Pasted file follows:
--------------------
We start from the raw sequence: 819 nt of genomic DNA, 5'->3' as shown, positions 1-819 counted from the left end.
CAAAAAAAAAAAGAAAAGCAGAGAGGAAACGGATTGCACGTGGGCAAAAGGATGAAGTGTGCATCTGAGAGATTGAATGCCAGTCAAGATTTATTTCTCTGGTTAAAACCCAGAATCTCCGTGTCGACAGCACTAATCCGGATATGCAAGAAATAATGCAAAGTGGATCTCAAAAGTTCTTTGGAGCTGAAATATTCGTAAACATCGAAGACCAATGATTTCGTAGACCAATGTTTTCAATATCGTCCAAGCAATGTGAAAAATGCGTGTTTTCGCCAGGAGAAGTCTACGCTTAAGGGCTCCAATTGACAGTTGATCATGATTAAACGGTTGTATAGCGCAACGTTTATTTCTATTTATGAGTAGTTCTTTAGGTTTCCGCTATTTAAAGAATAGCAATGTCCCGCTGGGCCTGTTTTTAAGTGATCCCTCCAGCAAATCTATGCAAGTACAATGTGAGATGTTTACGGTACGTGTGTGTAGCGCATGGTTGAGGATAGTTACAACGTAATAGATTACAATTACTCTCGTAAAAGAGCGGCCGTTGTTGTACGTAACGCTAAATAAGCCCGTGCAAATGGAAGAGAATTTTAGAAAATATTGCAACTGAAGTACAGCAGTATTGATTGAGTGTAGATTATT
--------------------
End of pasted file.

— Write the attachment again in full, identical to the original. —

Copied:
We start from the raw sequence: 819 nt of genomic DNA, 5'->3' as shown, positions 1-819 counted from the left end.
CAAAAAAAAAAAGAAAAGCAGAGAGGAAACGGATTGCACGTGGGCAAAAGGATGAAGTGTGCATCTGAGAGATTGAATGCCAGTCAAGATTTATTTCTCTGGTTAAAACCCAGAATCTCCGTGTCGACAGCACTAATCCGGATATGCAAGAAATAATGCAAAGTGGATCTCAAAAGTTCTTTGGAGCTGAAATATTCGTAAACATCGAAGACCAATGATTTCGTAGACCAATGTTTTCAATATCGTCCAAGCAATGTGAAAAATGCGTGTTTTCGCCAGGAGAAGTCTACGCTTAAGGGCTCCAATTGACAGTTGATCATGATTAAACGGTTGTATAGCGCAACGTTTATTTCTATTTATGAGTAGTTCTTTAGGTTTCCGCTATTTAAAGAATAGCAATGTCCCGCTGGGCCTGTTTTTAAGTGATCCCTCCAGCAAATCTATGCAAGTACAATGTGAGATGTTTACGGTACGTGTGTGTAGCGCATGGTTGAGGATAGTTACAACGTAATAGATTACAATTACTCTCGTAAAAGAGCGGCCGTTGTTGTACGTAACGCTAAATAAGCCCGTGCAAATGGAAGAGAATTTTAGAAAATATTGCAACTGAAGTACAGCAGTATTGATTGAGTGTAGATTATT